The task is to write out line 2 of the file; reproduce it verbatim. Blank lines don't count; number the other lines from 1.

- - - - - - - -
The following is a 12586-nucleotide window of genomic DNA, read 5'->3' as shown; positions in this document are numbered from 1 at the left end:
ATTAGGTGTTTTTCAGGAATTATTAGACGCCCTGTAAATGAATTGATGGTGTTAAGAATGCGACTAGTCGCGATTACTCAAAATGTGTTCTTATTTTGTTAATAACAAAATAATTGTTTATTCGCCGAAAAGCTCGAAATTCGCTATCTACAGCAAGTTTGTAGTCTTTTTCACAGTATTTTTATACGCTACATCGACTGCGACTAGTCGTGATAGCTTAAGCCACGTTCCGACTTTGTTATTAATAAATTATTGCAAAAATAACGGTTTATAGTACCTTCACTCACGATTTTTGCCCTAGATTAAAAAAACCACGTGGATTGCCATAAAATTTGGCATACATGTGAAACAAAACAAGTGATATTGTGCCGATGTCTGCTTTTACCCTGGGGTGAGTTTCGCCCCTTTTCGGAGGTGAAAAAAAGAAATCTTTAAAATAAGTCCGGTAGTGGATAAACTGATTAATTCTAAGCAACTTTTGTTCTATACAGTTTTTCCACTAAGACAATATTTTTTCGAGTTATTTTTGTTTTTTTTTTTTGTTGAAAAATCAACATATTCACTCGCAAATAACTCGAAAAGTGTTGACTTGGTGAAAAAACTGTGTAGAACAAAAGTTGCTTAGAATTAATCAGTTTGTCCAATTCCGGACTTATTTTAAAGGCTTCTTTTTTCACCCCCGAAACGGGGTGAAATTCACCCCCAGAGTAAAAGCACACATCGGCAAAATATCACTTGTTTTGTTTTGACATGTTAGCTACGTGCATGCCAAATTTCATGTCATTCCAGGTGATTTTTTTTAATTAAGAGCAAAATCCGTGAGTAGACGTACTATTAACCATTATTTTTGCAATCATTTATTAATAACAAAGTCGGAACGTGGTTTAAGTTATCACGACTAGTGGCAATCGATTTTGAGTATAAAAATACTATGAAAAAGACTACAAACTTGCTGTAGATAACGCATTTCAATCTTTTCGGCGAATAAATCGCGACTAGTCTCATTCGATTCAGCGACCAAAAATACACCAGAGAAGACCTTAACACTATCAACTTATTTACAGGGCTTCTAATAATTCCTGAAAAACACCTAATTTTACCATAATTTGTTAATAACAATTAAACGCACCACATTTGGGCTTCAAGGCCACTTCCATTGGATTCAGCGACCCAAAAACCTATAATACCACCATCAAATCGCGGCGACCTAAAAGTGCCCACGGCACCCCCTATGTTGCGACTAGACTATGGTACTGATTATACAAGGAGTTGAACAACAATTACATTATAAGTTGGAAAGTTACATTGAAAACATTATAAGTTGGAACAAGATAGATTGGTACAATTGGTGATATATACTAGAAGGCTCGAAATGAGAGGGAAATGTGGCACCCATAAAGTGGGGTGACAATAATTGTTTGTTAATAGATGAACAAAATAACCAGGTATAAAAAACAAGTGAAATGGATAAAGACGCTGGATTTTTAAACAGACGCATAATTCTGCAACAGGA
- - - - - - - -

ATTAGGTGTTTTTCAGGAATTATTAGACGCCCTGTAAATGAATTGATGGTGTTAAGAATGCGACTAGTCGCGATTACTCAAAATGTGTTCTTATTTTGTTAATAACAAAATAATTGTTTATTCGCCGAAAAGCTCGAAATTCGCTATCTACAGCAAGTTTGTAGTCTTTTTCACAGTATTTTTATACGCTACATCGACTGCGACTAGTCGTGATAGCTTAAGCCACGTTCCGACTTTGTTATTAATAAATTATTGCAAAAATAACGGTTTATAGTACCTTCACTCACGATTTTTGCCCTAGATTAAAAAAACCACGTGGATTGCCATAAAATTTGGCATACATGTGAAACAAAACAAGTGATATTGTGCCGATGTCTGCTTTTACCCTGGGGTGAGTTTCGCCCCTTTTCGGAGGTGAAAAAAAGAAATCTTTAAAATAAGTCCGGTAGTGGATAAACTGATTAATTCTAAGCAACTTTTGTTCTATACAGTTTTTCCACTAAGACAATATTTTTTCGAGTTATTTTTGTTTTTTTTTTTTGTTGAAAAATCAACATATTCACTCGCAAATAACTCGAAAAGTGTTGACTTGGTGAAAAAACTGTGTAGAACAAAAGTTGCTTAGAATTAATCAGTTTGTCCAATTCCGGACTTATTTTAAAGGCTTCTTTTTTCACCCCCGAAACGGGGTGAAATTCACCCCCAGAGTAAAAGCACACATCGGCAAAATATCACTTGTTTTGTTTTGACATGTTAGCTACGTGCATGCCAAATTTCATGTCATTCCAGGTGATTTTTTTTAATTAAGAGCAAAATCCGTGAGTAGACGTACTATTAACCATTATTTTTGCAATCATTTATTAATAACAAAGTCGGAACGTGGTTTAAGTTATCACGACTAGTGGCAATCGATTTTGAGTATAAAAATACTATGAAAAAGACTACAAACTTGCTGTAGATAACGCATTTCAATCTTTTCGGCGAATAAATCGCGACTAGTCTCATTCGATTCAGCGACCAAAAATACACCAGAGAAGACCTTAACACTATCAACTTATTTACAGGGCTTCTAATAATTCCTGAAAAACACCTAATTTTACCATAATTTGTTAATAACAATTAAACGCACCACATTTGGGCTTCAAGGCCACTTCCATTGGATTCAGCGACCCAAAAACCTATAATACCACCATCAAATCGCGGCGACCTAAAAGTGCCCACGGCACCCCCTATGTTGCGACTAGACTATGGTACTGATTATACAAGGAGTTGAACAACAATTACATTATAAGTTGGAAAGTTACATTGAAAACATTATAAGTTGGAACAAGATAGATTGGTACAATTGGTGATATATACTAGAAGGCTCGAAATGAGAGGGAAATGTGGCACCCATAAAGTGGGGTGACAATAATTGTTTGTTAATAGATGAACAAAATAACCAGGTATAAAAAACAAGTGAAATGGATAAAGACGCTGGATTTTTAAACAGACGCATAATTCTGCAACAGGA